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Haley Zaremba

Haley Zaremba

Haley Zaremba is a writer and journalist based in Mexico City. She has extensive experience writing and editing environmental features, travel pieces, local news in the…

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Is A Deregulated Power Grid Good For Texans?

TX winter

Unless you’ve been living under a rock for the last few weeks, you’ve most likely been inundated with all kinds of new stories and finger-pointing social media diatribes about Texas’ shocking grid failure as temperatures dropped below freezing across the Lone Star State earlier this month. And, adding insult to injury, after coping with rolling blackouts and a plague of burst pipes during the harsh winter storm, some residents were hit with power bills big enough to bankrupt them--in some cases over $15,000. 

As these disastrous (and in some cases deadly) developments unfolded, there was no shortage of accusations and blame games to go around, with different factions (mistakenly) pointing to frozen wind turbines while others blamed the state’s uniquely deregulated power grid. Now, as Texas lawmakers launch an investigation into the source of the energy system failures, state regulators have also come under fire amidst a general atmosphere of “finger pointing and blame shifting” at the unfolding legislative hearings

While the outages came as a shock to Texans, as well as to the rest of the world watching the news unfold on their various screens, the elements that came together in a perfect storm (so to speak) to cause the systemwide failures have been in place for years, and in some cases, decades. Texas’ unique utilities market has been blazing its own trail for a long time now, having begun its course towards energy independence in 1999, but it’s only when something goes wrong that these kinds of innovations (or “the nation’s most extensive experiment in electrical deregulation” according to the New York Times) come under scrutiny.

Texas is in a unique position to run its own grid however it sees fit, as 90 percent of the state’s energy is produced on its very own grid. And the state has seen fit to run that grid with very, very little regulation, “handing control of the state’s entire electricity delivery system to a market-based patchwork of private generators, transmission companies and energy retailers” as the New York Times reported last week. 

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This decision was not a sinister and sneaky back-room deal; it was widely publicized and supported in equal measure by constituents and industry leaders alike. “Competition in the electric industry will benefit Texans by reducing monthly rates and offering consumers more choices about the power they use,” then- Texas-governor George W. Bush was quoted when he became a signatory on the 1999 deregulation legislation.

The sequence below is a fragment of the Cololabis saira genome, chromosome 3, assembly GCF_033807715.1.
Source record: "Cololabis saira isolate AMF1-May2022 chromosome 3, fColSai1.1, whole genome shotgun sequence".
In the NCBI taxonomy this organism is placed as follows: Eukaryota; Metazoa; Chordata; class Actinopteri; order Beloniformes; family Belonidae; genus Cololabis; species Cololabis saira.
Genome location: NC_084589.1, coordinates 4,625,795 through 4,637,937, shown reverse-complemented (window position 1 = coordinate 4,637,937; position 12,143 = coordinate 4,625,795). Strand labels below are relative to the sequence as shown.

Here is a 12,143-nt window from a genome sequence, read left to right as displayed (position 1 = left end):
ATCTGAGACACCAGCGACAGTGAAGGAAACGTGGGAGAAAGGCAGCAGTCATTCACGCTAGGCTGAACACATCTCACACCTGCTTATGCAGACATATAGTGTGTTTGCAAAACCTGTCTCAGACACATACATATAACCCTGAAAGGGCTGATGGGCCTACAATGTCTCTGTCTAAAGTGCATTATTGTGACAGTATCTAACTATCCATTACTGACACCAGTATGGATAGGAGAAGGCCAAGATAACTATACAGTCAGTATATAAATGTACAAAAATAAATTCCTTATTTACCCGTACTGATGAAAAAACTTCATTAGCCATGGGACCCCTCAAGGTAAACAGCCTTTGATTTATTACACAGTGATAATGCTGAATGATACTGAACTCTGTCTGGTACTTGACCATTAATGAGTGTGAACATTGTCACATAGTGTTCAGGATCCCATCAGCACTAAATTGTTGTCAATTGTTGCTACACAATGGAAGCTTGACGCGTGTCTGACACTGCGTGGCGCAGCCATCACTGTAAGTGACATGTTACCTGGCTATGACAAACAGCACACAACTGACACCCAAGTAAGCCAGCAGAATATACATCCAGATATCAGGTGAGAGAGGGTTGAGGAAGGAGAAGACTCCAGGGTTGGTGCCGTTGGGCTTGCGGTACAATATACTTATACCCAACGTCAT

But while Texans were promised cheap electricity in exchange for rallying around grid deregulation, that simply never came to fruition. Since long, long before the $15,000 one-month utility bills, Texans have been paying a premium for the very same energy they were promised to receive at a discounted rate. A deregulated power grid is particularly vulnerable to the ebbs and flows of the market, and nearly 60% of Texans now buy their electricity from a retail power company at a market-based rate instead of a local utility. A recent Wall Street Journal analysis based on nationwide data from the U.S. Energy Information Administration revealed that not only have Texans not received the lower power bills they were expecting, on the whole they’ve paid more than other U.S. consumers--a lot more. “Customers of that deregulated energy market have paid a total of $28 billon more for their power since 2004 than they would have paid if they’d been covered by the state’s traditional utilities,” Earther reported this week. 

While the slow trickle of money of of Texans’ pockets over the last 17 years is newsworthy, considering that deregulation was sold to the public to do the exact opposite, it’s entirely likely that the system would have charged on unchanged without the massive and scandalous grid failures cause by this months storms--although with changing weather patterns this kind of catastrophic climate event was coming sooner or later. But in the wake of the devastating outages, the U.S. and Texas energy industries are already changing in response as power companies bail on deregulated grids. “Investors prefer steady dividends from regulated utilities over erratic profits in the freewheeling American power production industry,” the Financial Times reported this week.

While there are certainly still plenty of benefits to deregulation--incentivizing innovation and pricing out coal plants are just two examples--this months events show that those benefits no longer outweigh the risks for many Texan power producers and consumers. 

By Haley Zaremba for Oilprice.com


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